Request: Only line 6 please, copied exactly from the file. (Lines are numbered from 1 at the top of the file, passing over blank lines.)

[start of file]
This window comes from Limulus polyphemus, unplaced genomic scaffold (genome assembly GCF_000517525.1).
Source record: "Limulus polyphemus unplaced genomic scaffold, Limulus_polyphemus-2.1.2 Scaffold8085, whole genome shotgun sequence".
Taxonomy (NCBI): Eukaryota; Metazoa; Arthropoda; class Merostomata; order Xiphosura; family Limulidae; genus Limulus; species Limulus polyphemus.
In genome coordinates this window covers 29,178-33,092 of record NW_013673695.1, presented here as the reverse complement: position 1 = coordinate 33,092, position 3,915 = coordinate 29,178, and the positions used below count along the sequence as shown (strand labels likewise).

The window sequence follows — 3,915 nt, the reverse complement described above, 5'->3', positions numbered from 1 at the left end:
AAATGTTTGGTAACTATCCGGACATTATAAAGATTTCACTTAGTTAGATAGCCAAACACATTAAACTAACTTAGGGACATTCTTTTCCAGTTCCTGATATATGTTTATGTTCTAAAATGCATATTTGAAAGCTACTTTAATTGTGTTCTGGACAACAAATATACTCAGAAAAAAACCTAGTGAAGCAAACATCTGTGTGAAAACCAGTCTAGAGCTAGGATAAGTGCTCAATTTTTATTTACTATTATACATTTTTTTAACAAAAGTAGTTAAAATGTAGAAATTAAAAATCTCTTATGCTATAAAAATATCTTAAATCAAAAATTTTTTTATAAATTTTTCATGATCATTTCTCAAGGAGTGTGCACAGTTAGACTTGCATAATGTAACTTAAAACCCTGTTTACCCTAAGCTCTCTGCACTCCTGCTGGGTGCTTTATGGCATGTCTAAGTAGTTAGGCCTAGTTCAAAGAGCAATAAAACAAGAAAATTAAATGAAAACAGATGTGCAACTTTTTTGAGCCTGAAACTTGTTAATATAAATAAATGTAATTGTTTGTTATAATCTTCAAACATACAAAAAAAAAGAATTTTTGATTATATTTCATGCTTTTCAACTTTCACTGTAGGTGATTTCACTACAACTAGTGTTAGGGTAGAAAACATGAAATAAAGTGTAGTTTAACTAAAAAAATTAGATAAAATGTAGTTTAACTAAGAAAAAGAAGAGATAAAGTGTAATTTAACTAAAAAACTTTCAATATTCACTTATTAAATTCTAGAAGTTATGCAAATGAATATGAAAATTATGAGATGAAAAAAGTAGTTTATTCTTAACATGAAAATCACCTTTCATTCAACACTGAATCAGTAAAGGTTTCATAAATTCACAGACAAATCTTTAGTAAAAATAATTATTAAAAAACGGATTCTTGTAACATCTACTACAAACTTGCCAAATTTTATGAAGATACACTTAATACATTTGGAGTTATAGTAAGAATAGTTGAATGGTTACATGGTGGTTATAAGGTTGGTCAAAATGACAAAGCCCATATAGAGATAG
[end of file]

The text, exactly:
AAATGTTTGGTAACTATCCGGACATTATAAAGATTTCACTTAGTTAGATAGCCAAACACATTAAACTAACTTAGGGACATTCTTTTCCAGTTCCTGATATATGTTTATGTTCTAAAATGCATATTTGAAAGCTACTTTAATTGTGTTCTGGACAACAAATATACTCAGAAAAAAACCTAGTGAAGCAAACATCTGTGTGAAAACCAGTCTAGAGCTAGGATAAGTGCTCAATTTTTATTTACTATTATACATTTTTTTAACAAAAGTAGTTAAAATGTAGAAATTAAAAATCTCTTATGCTATAAAAATATCTTAAATCAAAAATTTTTTTATAAATTTTTCATGATCATTTCTCAAGGAGTGTGCACAGTTAGACTTGCATAATGTAACTTAAAACCCTGTTTACCCTAAGCTCTCTGCACTCCTGCTGGGTGCTTTATGGCATGTCTAAGTAGTTAGGCCTAGTTCAAAGAGCAATAAAACAAGAAAATTAAATGAAAACAGATGTGCAACTTTTTTGAGCCTGAAACTTGTTAATATAAATAAATGTAATTGTTTGTTATAATCTTCAAACATACAAAAAAAAAGAATTTTTGATTATATTTCATGCTTTTCAACTTTCACTGTAGGTGATTTCACTACAACTAGTGTTAGGGTAGAAAACATGAAATAAAGTGTAGTTTAACTAAAAAAATTAGATAAAATGTAGTTTAACTAAGAAAAAGAAGAGATAAAGTGTAATTTAACTAAAAAACTTTCAATATTCACTTATTAAATTCTAGAAGTTATGCAAATGAATATGAAAATTATGAGATGAAAAAAGTAGTTTATTCTTAACATGAAAATCACCTTTCATTCAACACTGAATCAGTAAAGGTTTCATAAATTCACAGACAAATCTTTAGTAAAAATAATTATTAAAAAACGGATTCTTGTAACATCTACTACAAACTTGCCAAATTTTATGAAGATACACTTAATACATTTGGAGTTATAGTAAGAATAGTTGAATGGTTACATGGTGGTTATAAGGTTGGTCAAAATGACAAAGCCCATATAGAGATAG